“Not a chance. I know how your devious little mind works, and I taught you how to do this. The minute I loosen up, you’ll hip check me over the back of the couch. No, thanks.”
Tiffany burst out laughing. “You rat. That was exactly what I was going to do.”
“You know retreat and surrender are inevitable, Tiff. I outweigh you, and I’ve got the distinct advantage of your injury in my favor. Give?”
“Okay, you win.” She went limp beneath him.
The corners of his eyes narrowed as he smiled down at her. “You must be maturing,” he said. “You never used to give up so easily.”
When he removed one hand from her arm, she reached up to trace the outline of one of his eyes. Her finger moved from the outer canthus to his cheek, smoothing the skin she touched. “You didn’t have these little lines when you left.”
Cole stared down at her face.
Her finger roamed down to the corners of his mouth, outlining them, then on to the small dent in the middle of his chin. An impish grin fanned across her face. “I remember being little and wondering if I smoothed this line away would I be able to see inside you, like it was a door or some kind of opening to your insides. Dumb, huh?”
“Sweet,” he said, softly. “Little girl sweet. Never dumb.”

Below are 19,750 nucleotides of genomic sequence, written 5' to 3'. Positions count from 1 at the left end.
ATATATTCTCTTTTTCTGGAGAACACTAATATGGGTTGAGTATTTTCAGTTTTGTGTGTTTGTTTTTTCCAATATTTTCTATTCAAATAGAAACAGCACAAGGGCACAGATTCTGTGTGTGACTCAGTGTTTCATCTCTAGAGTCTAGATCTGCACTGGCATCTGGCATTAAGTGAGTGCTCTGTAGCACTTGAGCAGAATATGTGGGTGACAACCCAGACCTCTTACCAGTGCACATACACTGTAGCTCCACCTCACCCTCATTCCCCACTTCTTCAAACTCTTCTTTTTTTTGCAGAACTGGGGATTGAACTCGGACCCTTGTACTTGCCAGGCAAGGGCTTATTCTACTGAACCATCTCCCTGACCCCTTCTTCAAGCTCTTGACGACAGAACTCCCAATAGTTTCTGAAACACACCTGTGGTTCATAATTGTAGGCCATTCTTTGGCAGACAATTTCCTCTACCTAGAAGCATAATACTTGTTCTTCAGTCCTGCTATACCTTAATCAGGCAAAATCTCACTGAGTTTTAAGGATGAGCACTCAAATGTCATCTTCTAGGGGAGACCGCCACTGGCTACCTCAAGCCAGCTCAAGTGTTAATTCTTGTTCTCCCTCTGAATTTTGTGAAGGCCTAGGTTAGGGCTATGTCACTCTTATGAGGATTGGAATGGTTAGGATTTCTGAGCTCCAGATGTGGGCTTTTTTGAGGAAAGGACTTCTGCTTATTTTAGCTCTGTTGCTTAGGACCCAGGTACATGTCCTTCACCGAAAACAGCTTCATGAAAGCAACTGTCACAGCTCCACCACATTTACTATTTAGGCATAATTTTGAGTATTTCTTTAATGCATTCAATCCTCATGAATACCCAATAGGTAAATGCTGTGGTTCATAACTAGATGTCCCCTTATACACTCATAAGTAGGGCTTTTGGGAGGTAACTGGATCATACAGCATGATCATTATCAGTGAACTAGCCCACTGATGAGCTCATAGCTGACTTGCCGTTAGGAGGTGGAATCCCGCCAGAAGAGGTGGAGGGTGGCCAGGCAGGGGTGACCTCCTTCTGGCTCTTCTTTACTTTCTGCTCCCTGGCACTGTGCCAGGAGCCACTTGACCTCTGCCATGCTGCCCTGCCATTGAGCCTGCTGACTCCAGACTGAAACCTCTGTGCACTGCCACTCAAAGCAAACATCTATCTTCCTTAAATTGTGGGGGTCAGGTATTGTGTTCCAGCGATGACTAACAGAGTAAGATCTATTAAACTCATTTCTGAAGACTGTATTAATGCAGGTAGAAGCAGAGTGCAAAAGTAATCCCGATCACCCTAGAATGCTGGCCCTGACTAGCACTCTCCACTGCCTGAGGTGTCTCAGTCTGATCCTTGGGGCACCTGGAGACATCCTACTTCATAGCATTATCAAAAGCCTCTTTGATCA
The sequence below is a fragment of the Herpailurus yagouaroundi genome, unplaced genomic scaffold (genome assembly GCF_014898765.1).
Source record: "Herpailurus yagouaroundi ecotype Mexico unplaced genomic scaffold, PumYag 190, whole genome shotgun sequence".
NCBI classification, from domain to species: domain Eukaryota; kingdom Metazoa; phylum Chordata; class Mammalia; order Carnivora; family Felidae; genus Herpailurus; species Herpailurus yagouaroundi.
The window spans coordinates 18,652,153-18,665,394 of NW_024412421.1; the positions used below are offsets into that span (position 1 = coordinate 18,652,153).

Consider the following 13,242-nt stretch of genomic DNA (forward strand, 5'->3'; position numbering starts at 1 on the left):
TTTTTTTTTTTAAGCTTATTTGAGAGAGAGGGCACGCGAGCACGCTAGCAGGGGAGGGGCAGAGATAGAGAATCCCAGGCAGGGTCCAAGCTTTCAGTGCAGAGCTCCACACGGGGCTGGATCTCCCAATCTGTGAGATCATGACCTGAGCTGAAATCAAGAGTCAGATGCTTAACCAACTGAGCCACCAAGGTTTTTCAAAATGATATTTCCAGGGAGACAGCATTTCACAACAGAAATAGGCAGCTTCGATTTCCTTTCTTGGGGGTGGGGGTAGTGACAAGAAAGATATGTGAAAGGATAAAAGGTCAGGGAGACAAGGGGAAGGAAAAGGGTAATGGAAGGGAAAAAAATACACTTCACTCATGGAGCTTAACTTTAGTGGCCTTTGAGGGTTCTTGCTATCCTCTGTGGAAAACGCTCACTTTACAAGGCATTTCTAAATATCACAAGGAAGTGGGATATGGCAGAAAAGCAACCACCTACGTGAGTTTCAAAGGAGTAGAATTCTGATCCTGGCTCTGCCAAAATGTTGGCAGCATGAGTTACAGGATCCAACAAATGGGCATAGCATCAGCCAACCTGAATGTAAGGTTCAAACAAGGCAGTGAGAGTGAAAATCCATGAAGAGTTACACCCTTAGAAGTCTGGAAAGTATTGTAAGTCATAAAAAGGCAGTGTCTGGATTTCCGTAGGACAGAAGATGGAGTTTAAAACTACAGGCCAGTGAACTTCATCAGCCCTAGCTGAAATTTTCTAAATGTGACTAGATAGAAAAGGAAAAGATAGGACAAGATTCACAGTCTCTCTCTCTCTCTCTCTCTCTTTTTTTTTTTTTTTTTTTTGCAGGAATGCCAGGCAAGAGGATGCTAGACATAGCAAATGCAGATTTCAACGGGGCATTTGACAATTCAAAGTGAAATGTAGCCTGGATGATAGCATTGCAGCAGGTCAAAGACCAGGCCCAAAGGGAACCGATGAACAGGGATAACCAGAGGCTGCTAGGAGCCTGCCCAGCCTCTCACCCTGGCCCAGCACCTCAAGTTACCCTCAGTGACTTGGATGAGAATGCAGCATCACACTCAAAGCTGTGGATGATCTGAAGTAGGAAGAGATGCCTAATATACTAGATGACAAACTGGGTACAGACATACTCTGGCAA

Her eyes traveled up to his and locked there.
“When I got older I wondered what it would be like to kiss it.”
His breath hitched.
“Would it taste like soap, left over from shaving, or would it be all spiky and nubby because you missed a few hairs. Or would it taste uniquely like you do. I still wonder about that.”
Knowing what he was about to do, and to whom, should have sent him jumping off the couch, running in the other direction. Instead, when his head came down to hers all Cole could think about was how much he wanted to taste her again, how he wanted to lose himself in her, and how both those feelings somehow seemed right, even though he knew they shouldn’t.
Her body tensed as he inched closer. When his lips finally captured hers, she turned fluid under his hands.
Her smooth, small body slackened beneath him as his lips gently moved across hers, tasting them, savoring them. Releasing his grip on her arms, he leaned on his elbows and ran his fingers into her hair, cupping her face while holding fistfuls of the glorious mane.